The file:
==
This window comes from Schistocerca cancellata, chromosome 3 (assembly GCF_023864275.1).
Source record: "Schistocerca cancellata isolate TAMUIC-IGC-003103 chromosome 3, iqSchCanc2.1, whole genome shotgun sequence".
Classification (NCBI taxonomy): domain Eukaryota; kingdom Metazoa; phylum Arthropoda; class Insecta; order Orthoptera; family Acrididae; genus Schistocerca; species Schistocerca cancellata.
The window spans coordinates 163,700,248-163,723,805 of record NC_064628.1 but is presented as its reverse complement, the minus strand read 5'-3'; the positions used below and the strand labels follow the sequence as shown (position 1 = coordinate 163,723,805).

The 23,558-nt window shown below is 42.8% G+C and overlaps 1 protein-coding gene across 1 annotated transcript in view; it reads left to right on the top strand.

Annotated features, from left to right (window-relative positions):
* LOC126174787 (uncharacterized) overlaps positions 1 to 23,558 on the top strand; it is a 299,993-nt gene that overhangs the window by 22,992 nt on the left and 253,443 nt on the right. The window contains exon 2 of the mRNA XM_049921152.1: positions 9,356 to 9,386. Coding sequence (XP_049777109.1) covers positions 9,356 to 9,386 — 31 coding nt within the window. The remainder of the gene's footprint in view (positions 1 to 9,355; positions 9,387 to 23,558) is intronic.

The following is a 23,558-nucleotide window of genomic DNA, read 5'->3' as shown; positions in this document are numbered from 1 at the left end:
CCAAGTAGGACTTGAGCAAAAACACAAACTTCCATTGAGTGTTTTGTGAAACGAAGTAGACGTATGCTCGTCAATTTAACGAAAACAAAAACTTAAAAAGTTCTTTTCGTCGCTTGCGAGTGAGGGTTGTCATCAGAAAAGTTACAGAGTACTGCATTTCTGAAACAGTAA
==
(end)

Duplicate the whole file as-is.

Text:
This window comes from Schistocerca cancellata, chromosome 3 (assembly GCF_023864275.1).
Source record: "Schistocerca cancellata isolate TAMUIC-IGC-003103 chromosome 3, iqSchCanc2.1, whole genome shotgun sequence".
Classification (NCBI taxonomy): domain Eukaryota; kingdom Metazoa; phylum Arthropoda; class Insecta; order Orthoptera; family Acrididae; genus Schistocerca; species Schistocerca cancellata.
The window spans coordinates 163,700,248-163,723,805 of record NC_064628.1 but is presented as its reverse complement, the minus strand read 5'-3'; the positions used below and the strand labels follow the sequence as shown (position 1 = coordinate 163,723,805).

The 23,558-nt window shown below is 42.8% G+C and overlaps 1 protein-coding gene across 1 annotated transcript in view; it reads left to right on the top strand.

Annotated features, from left to right (window-relative positions):
* LOC126174787 (uncharacterized) overlaps positions 1 to 23,558 on the top strand; it is a 299,993-nt gene that overhangs the window by 22,992 nt on the left and 253,443 nt on the right. The window contains exon 2 of the mRNA XM_049921152.1: positions 9,356 to 9,386. Coding sequence (XP_049777109.1) covers positions 9,356 to 9,386 — 31 coding nt within the window. The remainder of the gene's footprint in view (positions 1 to 9,355; positions 9,387 to 23,558) is intronic.

The following is a 23,558-nucleotide window of genomic DNA, read 5'->3' as shown; positions in this document are numbered from 1 at the left end:
CCAAGTAGGACTTGAGCAAAAACACAAACTTCCATTGAGTGTTTTGTGAAACGAAGTAGACGTATGCTCGTCAATTTAACGAAAACAAAAACTTAAAAAGTTCTTTTCGTCGCTTGCGAGTGAGGGTTGTCATCAGAAAAGTTACAGAGTACTGCATTTCTGAAACAGTAA